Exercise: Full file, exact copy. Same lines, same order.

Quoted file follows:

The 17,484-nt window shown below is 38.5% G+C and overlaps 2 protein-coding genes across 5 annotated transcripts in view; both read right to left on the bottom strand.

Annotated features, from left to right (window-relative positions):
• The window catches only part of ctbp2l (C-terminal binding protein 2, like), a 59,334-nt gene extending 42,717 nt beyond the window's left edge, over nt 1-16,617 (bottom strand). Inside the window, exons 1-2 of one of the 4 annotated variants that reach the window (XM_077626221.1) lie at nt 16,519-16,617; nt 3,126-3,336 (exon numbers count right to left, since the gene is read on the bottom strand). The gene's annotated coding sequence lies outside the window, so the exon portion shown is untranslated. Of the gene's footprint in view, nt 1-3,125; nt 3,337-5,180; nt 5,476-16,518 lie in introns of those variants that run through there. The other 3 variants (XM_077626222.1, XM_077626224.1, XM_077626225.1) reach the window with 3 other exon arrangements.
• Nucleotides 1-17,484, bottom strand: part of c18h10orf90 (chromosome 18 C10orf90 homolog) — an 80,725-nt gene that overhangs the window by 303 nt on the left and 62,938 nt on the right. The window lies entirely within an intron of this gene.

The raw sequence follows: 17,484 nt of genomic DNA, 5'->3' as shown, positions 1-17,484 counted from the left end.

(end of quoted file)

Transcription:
The 17,484-nt window shown below is 38.5% G+C and overlaps 2 protein-coding genes across 5 annotated transcripts in view; both read right to left on the bottom strand.

Annotated features, from left to right (window-relative positions):
• The window catches only part of ctbp2l (C-terminal binding protein 2, like), a 59,334-nt gene extending 42,717 nt beyond the window's left edge, over nt 1-16,617 (bottom strand). Inside the window, exons 1-2 of one of the 4 annotated variants that reach the window (XM_077626221.1) lie at nt 16,519-16,617; nt 3,126-3,336 (exon numbers count right to left, since the gene is read on the bottom strand). The gene's annotated coding sequence lies outside the window, so the exon portion shown is untranslated. Of the gene's footprint in view, nt 1-3,125; nt 3,337-5,180; nt 5,476-16,518 lie in introns of those variants that run through there. The other 3 variants (XM_077626222.1, XM_077626224.1, XM_077626225.1) reach the window with 3 other exon arrangements.
• Nucleotides 1-17,484, bottom strand: part of c18h10orf90 (chromosome 18 C10orf90 homolog) — an 80,725-nt gene that overhangs the window by 303 nt on the left and 62,938 nt on the right. The window lies entirely within an intron of this gene.

The raw sequence follows: 17,484 nt of genomic DNA, 5'->3' as shown, positions 1-17,484 counted from the left end.